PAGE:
Mrs Thompson’s husband gave evidence that he returned home at around 11.15pm that night, and joined his wife and children to watch a film. Around midnight, they saw soldiers at a nearby house.

Mrs Thompson went out through the kitchen towards the back garden. He heard four or five shots being fired. He stood up on his garden wall and when he happened to look over his fence, he saw his wife lying on the ground just inside the fence.

Their daughter stated that the army had no dealings with her family prior to this night. Her mother was a well-respected lady and a devoted mother. She described how their lives were changed forever saying, “although life went on nothing was the same.”

Evidence of the shooting noted that the character of the entrance wound and the degree of penetration were consistent with a bullet of high velocity fired at greater than close range.

There was no evidence that Soldier D’s gun was seized and tested following the shooting. There was no evidence of any other forensic investigations having been undertaken.

Statements made by the soldiers were the subject of considerable scrutiny in the course of the inquest. Soldier D claimed that he believed there was a gunman, and that he had seen a muzzle flash and heard gunfire coming from the garden.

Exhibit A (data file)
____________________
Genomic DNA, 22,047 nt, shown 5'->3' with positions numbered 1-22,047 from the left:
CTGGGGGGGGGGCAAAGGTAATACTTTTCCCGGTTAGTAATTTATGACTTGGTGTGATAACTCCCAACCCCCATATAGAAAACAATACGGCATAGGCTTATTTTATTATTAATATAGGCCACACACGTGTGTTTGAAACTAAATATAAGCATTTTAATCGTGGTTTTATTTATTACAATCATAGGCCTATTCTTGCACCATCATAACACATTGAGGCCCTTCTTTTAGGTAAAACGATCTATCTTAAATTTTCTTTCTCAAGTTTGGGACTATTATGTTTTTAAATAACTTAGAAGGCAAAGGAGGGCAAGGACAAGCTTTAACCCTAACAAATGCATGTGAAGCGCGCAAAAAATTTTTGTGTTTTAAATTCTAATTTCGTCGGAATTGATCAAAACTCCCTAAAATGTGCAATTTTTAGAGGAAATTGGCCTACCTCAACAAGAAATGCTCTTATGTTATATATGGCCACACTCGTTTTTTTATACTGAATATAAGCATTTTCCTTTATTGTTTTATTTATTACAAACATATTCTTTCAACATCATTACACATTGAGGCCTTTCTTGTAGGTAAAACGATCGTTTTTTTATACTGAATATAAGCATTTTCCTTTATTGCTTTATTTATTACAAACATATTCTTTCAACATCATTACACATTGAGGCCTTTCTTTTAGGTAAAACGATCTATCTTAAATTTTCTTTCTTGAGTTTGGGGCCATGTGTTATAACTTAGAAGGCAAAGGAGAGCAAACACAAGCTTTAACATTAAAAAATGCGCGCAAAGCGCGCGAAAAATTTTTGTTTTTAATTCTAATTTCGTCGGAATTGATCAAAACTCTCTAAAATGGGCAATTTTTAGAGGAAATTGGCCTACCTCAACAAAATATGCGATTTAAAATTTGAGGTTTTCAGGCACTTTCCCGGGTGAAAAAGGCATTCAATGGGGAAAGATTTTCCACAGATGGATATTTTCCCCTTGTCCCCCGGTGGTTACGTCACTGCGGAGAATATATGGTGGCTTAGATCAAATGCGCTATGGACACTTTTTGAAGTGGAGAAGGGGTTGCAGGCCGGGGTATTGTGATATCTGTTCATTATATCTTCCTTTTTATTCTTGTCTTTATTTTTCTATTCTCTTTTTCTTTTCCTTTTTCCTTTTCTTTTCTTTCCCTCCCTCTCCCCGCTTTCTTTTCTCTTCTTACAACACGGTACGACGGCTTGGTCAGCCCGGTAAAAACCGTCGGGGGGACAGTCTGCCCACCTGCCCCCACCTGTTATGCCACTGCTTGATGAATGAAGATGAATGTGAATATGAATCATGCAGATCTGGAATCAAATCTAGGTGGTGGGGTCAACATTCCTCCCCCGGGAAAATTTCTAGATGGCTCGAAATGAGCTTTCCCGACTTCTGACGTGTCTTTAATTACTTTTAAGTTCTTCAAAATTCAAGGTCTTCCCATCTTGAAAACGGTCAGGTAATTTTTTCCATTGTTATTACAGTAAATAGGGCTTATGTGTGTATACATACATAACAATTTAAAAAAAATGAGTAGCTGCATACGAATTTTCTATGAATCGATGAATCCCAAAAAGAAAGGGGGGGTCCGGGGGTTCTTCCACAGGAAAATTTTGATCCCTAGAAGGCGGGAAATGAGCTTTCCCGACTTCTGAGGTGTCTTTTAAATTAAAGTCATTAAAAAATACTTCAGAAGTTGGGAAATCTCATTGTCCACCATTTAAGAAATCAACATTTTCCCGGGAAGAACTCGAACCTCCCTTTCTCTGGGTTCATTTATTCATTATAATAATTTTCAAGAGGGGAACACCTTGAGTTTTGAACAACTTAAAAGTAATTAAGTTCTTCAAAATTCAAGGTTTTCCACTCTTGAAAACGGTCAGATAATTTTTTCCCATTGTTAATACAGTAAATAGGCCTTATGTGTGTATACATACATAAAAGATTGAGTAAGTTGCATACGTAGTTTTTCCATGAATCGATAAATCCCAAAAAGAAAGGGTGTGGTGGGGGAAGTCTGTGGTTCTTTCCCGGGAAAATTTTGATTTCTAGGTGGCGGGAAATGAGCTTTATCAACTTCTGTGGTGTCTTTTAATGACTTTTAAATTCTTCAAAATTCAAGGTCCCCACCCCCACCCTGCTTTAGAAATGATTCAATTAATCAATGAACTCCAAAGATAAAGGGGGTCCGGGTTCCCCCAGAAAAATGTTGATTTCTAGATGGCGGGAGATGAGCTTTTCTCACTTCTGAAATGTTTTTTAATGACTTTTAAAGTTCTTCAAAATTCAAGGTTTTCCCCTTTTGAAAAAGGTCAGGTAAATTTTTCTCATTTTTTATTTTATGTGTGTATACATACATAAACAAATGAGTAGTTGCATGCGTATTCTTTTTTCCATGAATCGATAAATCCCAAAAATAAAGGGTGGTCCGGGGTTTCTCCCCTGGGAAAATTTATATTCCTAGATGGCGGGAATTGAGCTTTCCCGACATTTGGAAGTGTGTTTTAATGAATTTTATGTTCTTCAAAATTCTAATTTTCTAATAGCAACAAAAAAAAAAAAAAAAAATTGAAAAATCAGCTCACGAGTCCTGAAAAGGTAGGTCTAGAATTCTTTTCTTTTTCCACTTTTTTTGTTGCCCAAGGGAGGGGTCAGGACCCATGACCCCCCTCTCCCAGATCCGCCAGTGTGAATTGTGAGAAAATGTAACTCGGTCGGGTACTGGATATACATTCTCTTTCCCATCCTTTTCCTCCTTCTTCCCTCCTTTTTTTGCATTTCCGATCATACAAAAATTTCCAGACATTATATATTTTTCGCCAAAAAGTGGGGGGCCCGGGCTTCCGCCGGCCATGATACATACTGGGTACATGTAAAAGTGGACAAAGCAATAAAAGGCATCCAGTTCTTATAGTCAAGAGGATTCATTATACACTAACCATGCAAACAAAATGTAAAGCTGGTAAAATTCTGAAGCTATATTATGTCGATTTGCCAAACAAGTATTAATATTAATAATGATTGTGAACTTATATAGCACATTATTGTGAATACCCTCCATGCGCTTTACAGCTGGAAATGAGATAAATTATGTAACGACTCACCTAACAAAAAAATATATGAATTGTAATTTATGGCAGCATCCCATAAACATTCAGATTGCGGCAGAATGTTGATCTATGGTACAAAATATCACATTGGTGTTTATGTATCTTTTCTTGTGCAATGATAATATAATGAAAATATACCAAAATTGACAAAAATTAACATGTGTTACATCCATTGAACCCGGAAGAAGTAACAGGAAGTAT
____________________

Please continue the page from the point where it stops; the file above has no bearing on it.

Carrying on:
In assessing the circumstances of the shooting, the court found that Soldier D did not have an honest belief that there was a gunman, and that he presented a, “contrived and self-serving account of the events”.

His account supported his position, while he forgot, “aspects that would expose him to challenge and question regarding his state of mind, judgment and actions when he fired into 129 Rathlin Drive”.

The court firmly rejected his evidence that he had an honest belief that he was being fired on. Rather, the court considered that, “in all likelihood he was frightened”.

The court believed it was likely that his fear caused him to over-react, which caused him to fire shots when there was no subjectively perceived credible threat of gunfire.

The court found that he may have heard noises coming from the garden, but that when he fired, he could not have seen Mrs Thompson. His actions of shooting into a dark garden in a residential area in such circumstances were, “plainly contrary to the provisions of the Yellow Card”.

Soldier D used lethal force, where such force was not justified. The court stated that being, “frightened or panicking in the circumstances does not begin to justify the use of that force. That level of force in these circumstances requires a threat of death or, arguably, at least really serious harm”. There was no such threat and Soldier D did not believe there to be such a threat.


Ultimately, the court found that Kathleen Thompson was unarmed and was in her garden, perhaps to alert neighbours to the presence of soldiers in the area.

Soldier D did not have an honest belief that a gunshot had been fired from the garden of 129 Rathlin Drive, or that his life and the lives of others were under immediate threat.

The judge also found that no proper investigation was carried out into Kathleen Thompson’s death.